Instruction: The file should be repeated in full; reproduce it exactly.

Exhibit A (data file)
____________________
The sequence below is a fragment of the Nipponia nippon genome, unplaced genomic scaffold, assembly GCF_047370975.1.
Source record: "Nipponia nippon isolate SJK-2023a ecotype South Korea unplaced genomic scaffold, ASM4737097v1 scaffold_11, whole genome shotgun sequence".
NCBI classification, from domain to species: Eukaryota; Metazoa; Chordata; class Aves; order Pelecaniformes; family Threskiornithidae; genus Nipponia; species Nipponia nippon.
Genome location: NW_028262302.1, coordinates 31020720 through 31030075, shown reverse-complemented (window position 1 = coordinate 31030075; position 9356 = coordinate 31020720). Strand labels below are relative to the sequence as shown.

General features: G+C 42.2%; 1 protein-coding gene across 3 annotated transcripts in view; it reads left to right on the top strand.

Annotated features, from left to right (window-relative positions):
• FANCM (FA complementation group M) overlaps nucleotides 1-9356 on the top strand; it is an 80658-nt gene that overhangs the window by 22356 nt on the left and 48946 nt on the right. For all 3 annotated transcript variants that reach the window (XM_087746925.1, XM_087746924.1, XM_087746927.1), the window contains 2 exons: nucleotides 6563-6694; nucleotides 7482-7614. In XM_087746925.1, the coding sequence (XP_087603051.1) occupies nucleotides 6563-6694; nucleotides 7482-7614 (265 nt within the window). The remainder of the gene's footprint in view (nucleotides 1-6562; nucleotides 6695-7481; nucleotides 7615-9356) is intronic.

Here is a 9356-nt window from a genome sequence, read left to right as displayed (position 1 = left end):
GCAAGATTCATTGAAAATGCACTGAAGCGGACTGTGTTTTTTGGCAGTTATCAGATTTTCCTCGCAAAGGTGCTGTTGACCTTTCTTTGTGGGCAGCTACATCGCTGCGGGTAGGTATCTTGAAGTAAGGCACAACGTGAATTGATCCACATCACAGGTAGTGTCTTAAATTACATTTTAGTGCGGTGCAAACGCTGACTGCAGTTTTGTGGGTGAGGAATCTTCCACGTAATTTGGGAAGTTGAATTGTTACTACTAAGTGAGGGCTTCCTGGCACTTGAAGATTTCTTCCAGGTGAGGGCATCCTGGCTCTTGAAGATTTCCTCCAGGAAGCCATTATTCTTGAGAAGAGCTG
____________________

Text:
The sequence below is a fragment of the Nipponia nippon genome, unplaced genomic scaffold, assembly GCF_047370975.1.
Source record: "Nipponia nippon isolate SJK-2023a ecotype South Korea unplaced genomic scaffold, ASM4737097v1 scaffold_11, whole genome shotgun sequence".
NCBI classification, from domain to species: Eukaryota; Metazoa; Chordata; class Aves; order Pelecaniformes; family Threskiornithidae; genus Nipponia; species Nipponia nippon.
Genome location: NW_028262302.1, coordinates 31020720 through 31030075, shown reverse-complemented (window position 1 = coordinate 31030075; position 9356 = coordinate 31020720). Strand labels below are relative to the sequence as shown.

General features: G+C 42.2%; 1 protein-coding gene across 3 annotated transcripts in view; it reads left to right on the top strand.

Annotated features, from left to right (window-relative positions):
• FANCM (FA complementation group M) overlaps nucleotides 1-9356 on the top strand; it is an 80658-nt gene that overhangs the window by 22356 nt on the left and 48946 nt on the right. For all 3 annotated transcript variants that reach the window (XM_087746925.1, XM_087746924.1, XM_087746927.1), the window contains 2 exons: nucleotides 6563-6694; nucleotides 7482-7614. In XM_087746925.1, the coding sequence (XP_087603051.1) occupies nucleotides 6563-6694; nucleotides 7482-7614 (265 nt within the window). The remainder of the gene's footprint in view (nucleotides 1-6562; nucleotides 6695-7481; nucleotides 7615-9356) is intronic.

Here is a 9356-nt window from a genome sequence, read left to right as displayed (position 1 = left end):
GCAAGATTCATTGAAAATGCACTGAAGCGGACTGTGTTTTTTGGCAGTTATCAGATTTTCCTCGCAAAGGTGCTGTTGACCTTTCTTTGTGGGCAGCTACATCGCTGCGGGTAGGTATCTTGAAGTAAGGCACAACGTGAATTGATCCACATCACAGGTAGTGTCTTAAATTACATTTTAGTGCGGTGCAAACGCTGACTGCAGTTTTGTGGGTGAGGAATCTTCCACGTAATTTGGGAAGTTGAATTGTTACTACTAAGTGAGGGCTTCCTGGCACTTGAAGATTTCTTCCAGGTGAGGGCATCCTGGCTCTTGAAGATTTCCTCCAGGAAGCCATTATTCTTGAGAAGAGCTG